National Catholic Reporter
The Independent Newsweekly
Issue Date:  May 30, 2003

Pinocchio’s lesson of freedom and surrender

“If you remain in my word, you will truly be my disciples and you will know the truth and the truth will set you free” (John 8:31).


When I think of surrendering to the will of God as a key to personal freedom, I often think of Walt Disney’s “Pinocchio.” The animated classic is the story of a woodcarver’s creation, a wooden puppet that came to life and became a real boy. Pinocchio had to surrender his preconceived notions of freedom in order to truly become free. Therefore, it is a story of conversion not unlike the story of the prodigal son (Luke 11:16-32).

In surrendering to the reality of their circumstances, both Pinocchio and the prodigal son were resurrected. They surrendered to their reality. I, too, as a person with spastic cerebral palsy, know the real freedom in surrendering to my dependency on others. Many people are my arms and legs. Family, friends and my wheelchair give me mobility. Like Pinocchio and the prodigal son, acceptance has been a key to my finding true freedom.

In recent weeks I’ve been tested as never before. Yet through this testing I’ve learned a few things. My life’s circumstances have made me feel out of control. My dependency on others has been magnified, due in part to my mother’s recent health problems — a heart bypass and a mini-stroke. I live with her, and aside from my attendant, Mom has been my primary caregiver. Over this period, however, my days have been centered on attending daily Mass and reception of the Eucharist.

This focus has helped me to surrender the many splinters of my daily cross. For instance, I need people to do many of the tasks of daily living. Various people are essentially my arms and legs and are allowing me to be a living puppet for the Lord.

This dependency on others isn’t easy. In fact, it is a challenge. A local parish recently had begun a weekday Mass at 12:05 p.m. I work from home as a freelance writer, depending on someone to bathe, feed and dress me, and this reasonable hour has made it easy for me to attend this eucharistic liturgy. It has become the highlight of my day.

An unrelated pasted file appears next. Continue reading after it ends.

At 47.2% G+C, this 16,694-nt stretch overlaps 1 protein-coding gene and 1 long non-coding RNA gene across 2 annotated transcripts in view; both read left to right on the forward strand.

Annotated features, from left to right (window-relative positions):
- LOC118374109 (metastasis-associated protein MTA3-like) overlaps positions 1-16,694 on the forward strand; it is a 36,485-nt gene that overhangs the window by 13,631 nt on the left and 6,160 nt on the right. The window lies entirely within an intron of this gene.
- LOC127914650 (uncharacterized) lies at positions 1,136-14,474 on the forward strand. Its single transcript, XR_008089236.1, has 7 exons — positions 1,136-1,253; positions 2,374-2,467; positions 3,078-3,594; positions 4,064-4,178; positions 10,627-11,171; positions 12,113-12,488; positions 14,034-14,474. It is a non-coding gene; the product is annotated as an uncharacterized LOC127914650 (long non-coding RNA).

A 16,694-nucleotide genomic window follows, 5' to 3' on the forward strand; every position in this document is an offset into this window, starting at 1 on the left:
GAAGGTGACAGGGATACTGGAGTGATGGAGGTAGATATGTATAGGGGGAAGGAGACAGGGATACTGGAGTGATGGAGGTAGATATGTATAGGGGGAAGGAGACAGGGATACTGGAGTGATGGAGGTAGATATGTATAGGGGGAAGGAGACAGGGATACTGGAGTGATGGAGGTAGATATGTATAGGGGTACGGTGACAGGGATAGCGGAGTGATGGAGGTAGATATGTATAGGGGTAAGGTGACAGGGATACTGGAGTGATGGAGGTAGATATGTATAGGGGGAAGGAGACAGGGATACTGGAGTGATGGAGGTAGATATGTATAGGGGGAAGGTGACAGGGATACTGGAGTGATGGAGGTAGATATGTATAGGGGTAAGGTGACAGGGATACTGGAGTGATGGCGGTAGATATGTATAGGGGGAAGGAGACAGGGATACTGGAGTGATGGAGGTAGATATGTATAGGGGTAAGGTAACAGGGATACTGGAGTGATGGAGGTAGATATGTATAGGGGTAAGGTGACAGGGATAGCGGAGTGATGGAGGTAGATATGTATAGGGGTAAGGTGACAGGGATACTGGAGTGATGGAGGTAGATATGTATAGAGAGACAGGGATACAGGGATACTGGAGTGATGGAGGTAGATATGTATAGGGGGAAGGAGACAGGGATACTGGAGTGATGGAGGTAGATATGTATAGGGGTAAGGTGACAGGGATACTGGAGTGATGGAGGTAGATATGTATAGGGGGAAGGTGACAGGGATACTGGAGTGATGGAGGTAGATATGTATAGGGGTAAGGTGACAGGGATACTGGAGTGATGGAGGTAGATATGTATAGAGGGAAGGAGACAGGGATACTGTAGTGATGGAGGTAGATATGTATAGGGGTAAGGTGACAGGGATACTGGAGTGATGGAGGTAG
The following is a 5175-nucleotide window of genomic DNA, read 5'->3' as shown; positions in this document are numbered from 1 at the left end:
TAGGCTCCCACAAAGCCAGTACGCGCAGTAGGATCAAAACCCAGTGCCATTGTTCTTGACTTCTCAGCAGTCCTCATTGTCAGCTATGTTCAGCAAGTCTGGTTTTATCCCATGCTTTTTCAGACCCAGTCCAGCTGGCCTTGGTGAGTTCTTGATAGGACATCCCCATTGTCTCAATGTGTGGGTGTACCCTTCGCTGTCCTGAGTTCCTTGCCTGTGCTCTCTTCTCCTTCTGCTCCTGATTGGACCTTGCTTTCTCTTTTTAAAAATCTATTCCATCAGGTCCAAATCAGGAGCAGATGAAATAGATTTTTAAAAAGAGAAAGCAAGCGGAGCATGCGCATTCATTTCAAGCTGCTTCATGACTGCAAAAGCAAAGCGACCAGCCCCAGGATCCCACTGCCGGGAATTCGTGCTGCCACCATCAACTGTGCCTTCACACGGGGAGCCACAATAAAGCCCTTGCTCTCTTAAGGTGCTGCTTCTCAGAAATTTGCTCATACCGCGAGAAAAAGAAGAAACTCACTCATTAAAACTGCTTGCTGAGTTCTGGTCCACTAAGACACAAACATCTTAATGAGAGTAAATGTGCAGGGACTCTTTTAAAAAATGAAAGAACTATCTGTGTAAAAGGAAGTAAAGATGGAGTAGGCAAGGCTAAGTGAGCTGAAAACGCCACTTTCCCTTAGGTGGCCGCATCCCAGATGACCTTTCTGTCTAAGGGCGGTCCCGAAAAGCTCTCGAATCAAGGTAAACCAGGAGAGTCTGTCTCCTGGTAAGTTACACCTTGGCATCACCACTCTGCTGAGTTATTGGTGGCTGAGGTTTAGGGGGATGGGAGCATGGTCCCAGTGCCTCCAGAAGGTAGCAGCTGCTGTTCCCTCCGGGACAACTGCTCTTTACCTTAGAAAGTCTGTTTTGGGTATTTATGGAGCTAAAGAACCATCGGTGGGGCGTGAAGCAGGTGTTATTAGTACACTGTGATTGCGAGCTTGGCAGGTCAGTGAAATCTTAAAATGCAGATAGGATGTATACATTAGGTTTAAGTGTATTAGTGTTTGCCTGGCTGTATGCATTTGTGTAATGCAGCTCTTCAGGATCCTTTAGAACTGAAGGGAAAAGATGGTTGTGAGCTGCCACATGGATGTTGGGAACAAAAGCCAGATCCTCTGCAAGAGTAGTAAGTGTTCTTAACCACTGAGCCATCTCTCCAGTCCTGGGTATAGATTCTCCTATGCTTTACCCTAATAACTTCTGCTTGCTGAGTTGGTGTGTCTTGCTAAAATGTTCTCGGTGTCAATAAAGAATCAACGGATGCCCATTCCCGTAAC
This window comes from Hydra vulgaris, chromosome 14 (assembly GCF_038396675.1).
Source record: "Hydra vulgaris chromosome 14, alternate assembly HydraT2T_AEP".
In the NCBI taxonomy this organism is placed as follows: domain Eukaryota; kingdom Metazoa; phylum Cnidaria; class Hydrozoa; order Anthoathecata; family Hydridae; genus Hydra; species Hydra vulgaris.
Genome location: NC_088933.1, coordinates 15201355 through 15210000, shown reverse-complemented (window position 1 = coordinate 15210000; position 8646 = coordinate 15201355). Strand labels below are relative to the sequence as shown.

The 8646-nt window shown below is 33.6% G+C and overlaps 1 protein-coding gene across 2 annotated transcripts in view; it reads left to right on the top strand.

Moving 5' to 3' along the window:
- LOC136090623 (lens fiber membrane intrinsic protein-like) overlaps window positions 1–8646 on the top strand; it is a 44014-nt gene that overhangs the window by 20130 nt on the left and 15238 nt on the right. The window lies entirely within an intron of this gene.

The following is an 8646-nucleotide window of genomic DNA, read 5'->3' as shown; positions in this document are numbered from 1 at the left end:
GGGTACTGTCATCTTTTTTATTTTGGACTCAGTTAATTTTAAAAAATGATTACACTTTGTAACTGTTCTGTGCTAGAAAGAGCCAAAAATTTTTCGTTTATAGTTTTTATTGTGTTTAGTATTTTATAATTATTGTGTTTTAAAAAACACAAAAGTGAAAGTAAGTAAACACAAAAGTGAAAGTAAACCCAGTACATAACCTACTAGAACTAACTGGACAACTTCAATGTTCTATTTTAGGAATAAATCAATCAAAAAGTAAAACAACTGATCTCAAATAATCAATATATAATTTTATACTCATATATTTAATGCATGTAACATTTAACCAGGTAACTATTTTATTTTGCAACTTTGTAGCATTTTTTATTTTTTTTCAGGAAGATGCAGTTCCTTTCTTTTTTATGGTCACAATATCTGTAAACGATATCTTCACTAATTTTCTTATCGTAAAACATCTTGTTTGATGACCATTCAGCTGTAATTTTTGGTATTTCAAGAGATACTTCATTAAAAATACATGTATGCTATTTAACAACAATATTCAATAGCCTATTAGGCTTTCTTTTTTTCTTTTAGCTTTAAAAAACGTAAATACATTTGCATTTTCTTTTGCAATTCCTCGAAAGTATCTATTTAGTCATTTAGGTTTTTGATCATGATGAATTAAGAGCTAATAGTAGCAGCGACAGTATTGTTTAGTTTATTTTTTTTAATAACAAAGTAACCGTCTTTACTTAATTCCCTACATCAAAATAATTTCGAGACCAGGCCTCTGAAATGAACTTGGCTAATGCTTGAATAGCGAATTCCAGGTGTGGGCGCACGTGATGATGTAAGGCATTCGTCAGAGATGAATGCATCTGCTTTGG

One day when I had to accept that I wasn’t going to be able to attend Mass, I prayed, “Lord, I promised I would attend Mass daily. Why is the bus company that transports the disabled asking me to prove my need for the bus service and taking away my opportunity to go to Mass today?”

Angry, I surrendered. I channeled my outrage to complete the evaluation that Southeastern Pennsylvania Transit Authority wanted from me. I wheeled my chair up and down curbs for over 400 feet. This was followed by parking maneuvers as well as going up a series of ramps and curb cuts. The workout made me feel exhausted. Nonetheless, when I came home, I made arrangements to attend an evening Mass. In part it was in thanksgiving to God for getting me through that day’s ordeal.

I went to that Mass in a spirit of thanksgiving that I hadn’t felt in a long time. I savored every moment. I was able to spend quality time with Jesus afterward.

The Lord said to me: “See, you were overwhelmed today. Yet, the barriers set before you never let you lose your focus. This time is for you.” I wept.

It was a special time for me. After Mass, I placed myself in front of the tabernacle and prayed for all the people who had asked for my intercessions. I ended up being there more than two hours.

I no longer felt tired. In fact, I felt refreshed. I put pen to paper and began this column.

“Pinocchio” brings home beautifully the idea of surrender as the key to freedom. It wasn’t until Pinocchio risked everything to save his father that this puppet was transformed into a real boy. This selfless act merited that reward.

Earlier in this film classic, Pinocchio had a preconceived notion of what freedom is. In the course of the film he learns that freedom is not the ability the do whatever you want with disregard for others.

This attitude of Pinocchio’s nearly costs him his life and his father’s as well. How many of us in a quest for personal freedom have risked our own safety and the safety of our loved ones?

The moment we surrender our gifts, our talents, our dependency on others to the Lord, we find true freedom to be real to ourselves and others.

Bill Zalot writes from Levittown, Pa.

National Catholic Reporter, May 30, 2003

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